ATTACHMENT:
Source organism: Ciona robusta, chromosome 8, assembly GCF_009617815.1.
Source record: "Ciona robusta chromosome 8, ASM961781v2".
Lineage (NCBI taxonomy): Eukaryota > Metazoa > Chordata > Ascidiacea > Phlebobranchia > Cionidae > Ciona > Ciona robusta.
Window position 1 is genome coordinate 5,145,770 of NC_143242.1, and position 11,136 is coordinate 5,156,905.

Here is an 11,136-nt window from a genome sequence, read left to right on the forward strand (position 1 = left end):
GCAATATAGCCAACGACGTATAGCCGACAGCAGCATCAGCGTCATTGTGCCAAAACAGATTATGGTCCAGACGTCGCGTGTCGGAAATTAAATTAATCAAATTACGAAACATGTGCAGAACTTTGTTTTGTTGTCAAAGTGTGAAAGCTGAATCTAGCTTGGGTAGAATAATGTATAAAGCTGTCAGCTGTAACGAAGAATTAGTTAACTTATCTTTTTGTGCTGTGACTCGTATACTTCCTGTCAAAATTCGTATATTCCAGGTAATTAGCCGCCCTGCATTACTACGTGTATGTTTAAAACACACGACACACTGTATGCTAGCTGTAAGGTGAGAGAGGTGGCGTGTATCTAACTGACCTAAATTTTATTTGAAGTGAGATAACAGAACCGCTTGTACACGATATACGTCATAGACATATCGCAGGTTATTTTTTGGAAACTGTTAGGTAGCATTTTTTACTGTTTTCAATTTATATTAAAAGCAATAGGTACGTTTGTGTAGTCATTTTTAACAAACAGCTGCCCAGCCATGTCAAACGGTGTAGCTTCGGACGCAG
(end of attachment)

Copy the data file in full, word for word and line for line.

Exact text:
Source organism: Ciona robusta, chromosome 8, assembly GCF_009617815.1.
Source record: "Ciona robusta chromosome 8, ASM961781v2".
Lineage (NCBI taxonomy): Eukaryota > Metazoa > Chordata > Ascidiacea > Phlebobranchia > Cionidae > Ciona > Ciona robusta.
Window position 1 is genome coordinate 5,145,770 of NC_143242.1, and position 11,136 is coordinate 5,156,905.

Here is an 11,136-nt window from a genome sequence, read left to right on the forward strand (position 1 = left end):
GCAATATAGCCAACGACGTATAGCCGACAGCAGCATCAGCGTCATTGTGCCAAAACAGATTATGGTCCAGACGTCGCGTGTCGGAAATTAAATTAATCAAATTACGAAACATGTGCAGAACTTTGTTTTGTTGTCAAAGTGTGAAAGCTGAATCTAGCTTGGGTAGAATAATGTATAAAGCTGTCAGCTGTAACGAAGAATTAGTTAACTTATCTTTTTGTGCTGTGACTCGTATACTTCCTGTCAAAATTCGTATATTCCAGGTAATTAGCCGCCCTGCATTACTACGTGTATGTTTAAAACACACGACACACTGTATGCTAGCTGTAAGGTGAGAGAGGTGGCGTGTATCTAACTGACCTAAATTTTATTTGAAGTGAGATAACAGAACCGCTTGTACACGATATACGTCATAGACATATCGCAGGTTATTTTTTGGAAACTGTTAGGTAGCATTTTTTACTGTTTTCAATTTATATTAAAAGCAATAGGTACGTTTGTGTAGTCATTTTTAACAAACAGCTGCCCAGCCATGTCAAACGGTGTAGCTTCGGACGCAG